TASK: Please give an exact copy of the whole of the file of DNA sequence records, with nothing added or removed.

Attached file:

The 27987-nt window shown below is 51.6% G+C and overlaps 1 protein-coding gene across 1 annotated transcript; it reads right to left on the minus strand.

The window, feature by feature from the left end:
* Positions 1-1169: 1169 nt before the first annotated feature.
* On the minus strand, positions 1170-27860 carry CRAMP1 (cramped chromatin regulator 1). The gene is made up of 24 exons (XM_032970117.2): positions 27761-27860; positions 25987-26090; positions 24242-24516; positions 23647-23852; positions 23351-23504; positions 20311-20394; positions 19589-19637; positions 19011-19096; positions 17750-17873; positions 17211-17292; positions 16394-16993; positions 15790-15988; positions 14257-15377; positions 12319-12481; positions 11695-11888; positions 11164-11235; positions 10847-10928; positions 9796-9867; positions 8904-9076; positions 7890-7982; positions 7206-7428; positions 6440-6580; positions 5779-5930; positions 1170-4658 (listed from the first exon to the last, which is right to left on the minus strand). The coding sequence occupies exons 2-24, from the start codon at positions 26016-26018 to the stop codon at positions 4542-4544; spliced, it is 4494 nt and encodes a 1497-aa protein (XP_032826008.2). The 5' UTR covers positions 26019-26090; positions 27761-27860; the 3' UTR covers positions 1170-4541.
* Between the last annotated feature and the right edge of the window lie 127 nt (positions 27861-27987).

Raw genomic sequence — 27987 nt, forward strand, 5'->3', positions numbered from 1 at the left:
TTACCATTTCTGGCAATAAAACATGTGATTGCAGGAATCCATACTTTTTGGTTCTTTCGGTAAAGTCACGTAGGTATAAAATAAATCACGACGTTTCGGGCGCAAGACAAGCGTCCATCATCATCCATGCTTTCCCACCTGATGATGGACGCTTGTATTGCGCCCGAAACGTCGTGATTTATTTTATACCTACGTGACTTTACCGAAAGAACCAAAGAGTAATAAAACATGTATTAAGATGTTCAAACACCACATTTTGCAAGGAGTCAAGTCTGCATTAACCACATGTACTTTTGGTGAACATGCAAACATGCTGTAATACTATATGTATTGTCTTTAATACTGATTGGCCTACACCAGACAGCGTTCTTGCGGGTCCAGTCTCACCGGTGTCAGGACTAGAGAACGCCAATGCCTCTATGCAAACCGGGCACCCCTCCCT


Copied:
The 27987-nt window shown below is 51.6% G+C and overlaps 1 protein-coding gene across 1 annotated transcript; it reads right to left on the minus strand.

The window, feature by feature from the left end:
* Positions 1-1169: 1169 nt before the first annotated feature.
* On the minus strand, positions 1170-27860 carry CRAMP1 (cramped chromatin regulator 1). The gene is made up of 24 exons (XM_032970117.2): positions 27761-27860; positions 25987-26090; positions 24242-24516; positions 23647-23852; positions 23351-23504; positions 20311-20394; positions 19589-19637; positions 19011-19096; positions 17750-17873; positions 17211-17292; positions 16394-16993; positions 15790-15988; positions 14257-15377; positions 12319-12481; positions 11695-11888; positions 11164-11235; positions 10847-10928; positions 9796-9867; positions 8904-9076; positions 7890-7982; positions 7206-7428; positions 6440-6580; positions 5779-5930; positions 1170-4658 (listed from the first exon to the last, which is right to left on the minus strand). The coding sequence occupies exons 2-24, from the start codon at positions 26016-26018 to the stop codon at positions 4542-4544; spliced, it is 4494 nt and encodes a 1497-aa protein (XP_032826008.2). The 5' UTR covers positions 26019-26090; positions 27761-27860; the 3' UTR covers positions 1170-4541.
* Between the last annotated feature and the right edge of the window lie 127 nt (positions 27861-27987).

Raw genomic sequence — 27987 nt, forward strand, 5'->3', positions numbered from 1 at the left:
TTACCATTTCTGGCAATAAAACATGTGATTGCAGGAATCCATACTTTTTGGTTCTTTCGGTAAAGTCACGTAGGTATAAAATAAATCACGACGTTTCGGGCGCAAGACAAGCGTCCATCATCATCCATGCTTTCCCACCTGATGATGGACGCTTGTATTGCGCCCGAAACGTCGTGATTTATTTTATACCTACGTGACTTTACCGAAAGAACCAAAGAGTAATAAAACATGTATTAAGATGTTCAAACACCACATTTTGCAAGGAGTCAAGTCTGCATTAACCACATGTACTTTTGGTGAACATGCAAACATGCTGTAATACTATATGTATTGTCTTTAATACTGATTGGCCTACACCAGACAGCGTTCTTGCGGGTCCAGTCTCACCGGTGTCAGGACTAGAGAACGCCAATGCCTCTATGCAAACCGGGCACCCCTCCCT